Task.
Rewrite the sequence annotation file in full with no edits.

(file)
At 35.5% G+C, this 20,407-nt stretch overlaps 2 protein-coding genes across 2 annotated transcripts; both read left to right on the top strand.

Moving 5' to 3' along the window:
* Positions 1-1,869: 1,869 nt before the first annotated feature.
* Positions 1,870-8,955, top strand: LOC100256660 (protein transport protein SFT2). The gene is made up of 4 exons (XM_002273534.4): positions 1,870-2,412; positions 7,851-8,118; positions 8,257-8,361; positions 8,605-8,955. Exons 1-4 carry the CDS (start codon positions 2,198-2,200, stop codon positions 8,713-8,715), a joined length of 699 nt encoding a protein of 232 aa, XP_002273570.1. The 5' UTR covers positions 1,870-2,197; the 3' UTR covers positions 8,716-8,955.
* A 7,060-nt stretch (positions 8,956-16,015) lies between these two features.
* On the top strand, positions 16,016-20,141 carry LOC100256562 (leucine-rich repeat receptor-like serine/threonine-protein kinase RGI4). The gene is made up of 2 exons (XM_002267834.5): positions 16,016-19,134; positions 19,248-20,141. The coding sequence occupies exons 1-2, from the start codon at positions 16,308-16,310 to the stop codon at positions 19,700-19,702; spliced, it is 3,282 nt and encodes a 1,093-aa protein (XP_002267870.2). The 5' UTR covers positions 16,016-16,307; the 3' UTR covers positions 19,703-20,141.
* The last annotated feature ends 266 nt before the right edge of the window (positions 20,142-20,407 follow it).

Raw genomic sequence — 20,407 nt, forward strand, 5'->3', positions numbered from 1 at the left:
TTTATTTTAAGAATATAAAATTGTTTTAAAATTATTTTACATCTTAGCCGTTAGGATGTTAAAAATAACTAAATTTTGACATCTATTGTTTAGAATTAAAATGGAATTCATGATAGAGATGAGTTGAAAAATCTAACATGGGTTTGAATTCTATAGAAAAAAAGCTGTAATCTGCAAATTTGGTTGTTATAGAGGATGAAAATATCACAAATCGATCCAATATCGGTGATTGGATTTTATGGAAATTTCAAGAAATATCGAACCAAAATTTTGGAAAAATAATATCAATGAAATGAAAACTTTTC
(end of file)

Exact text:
At 35.5% G+C, this 20,407-nt stretch overlaps 2 protein-coding genes across 2 annotated transcripts; both read left to right on the top strand.

Moving 5' to 3' along the window:
* Positions 1-1,869: 1,869 nt before the first annotated feature.
* Positions 1,870-8,955, top strand: LOC100256660 (protein transport protein SFT2). The gene is made up of 4 exons (XM_002273534.4): positions 1,870-2,412; positions 7,851-8,118; positions 8,257-8,361; positions 8,605-8,955. Exons 1-4 carry the CDS (start codon positions 2,198-2,200, stop codon positions 8,713-8,715), a joined length of 699 nt encoding a protein of 232 aa, XP_002273570.1. The 5' UTR covers positions 1,870-2,197; the 3' UTR covers positions 8,716-8,955.
* A 7,060-nt stretch (positions 8,956-16,015) lies between these two features.
* On the top strand, positions 16,016-20,141 carry LOC100256562 (leucine-rich repeat receptor-like serine/threonine-protein kinase RGI4). The gene is made up of 2 exons (XM_002267834.5): positions 16,016-19,134; positions 19,248-20,141. The coding sequence occupies exons 1-2, from the start codon at positions 16,308-16,310 to the stop codon at positions 19,700-19,702; spliced, it is 3,282 nt and encodes a 1,093-aa protein (XP_002267870.2). The 5' UTR covers positions 16,016-16,307; the 3' UTR covers positions 19,703-20,141.
* The last annotated feature ends 266 nt before the right edge of the window (positions 20,142-20,407 follow it).

Raw genomic sequence — 20,407 nt, forward strand, 5'->3', positions numbered from 1 at the left:
TTTATTTTAAGAATATAAAATTGTTTTAAAATTATTTTACATCTTAGCCGTTAGGATGTTAAAAATAACTAAATTTTGACATCTATTGTTTAGAATTAAAATGGAATTCATGATAGAGATGAGTTGAAAAATCTAACATGGGTTTGAATTCTATAGAAAAAAAGCTGTAATCTGCAAATTTGGTTGTTATAGAGGATGAAAATATCACAAATCGATCCAATATCGGTGATTGGATTTTATGGAAATTTCAAGAAATATCGAACCAAAATTTTGGAAAAATAATATCAATGAAATGAAAACTTTTC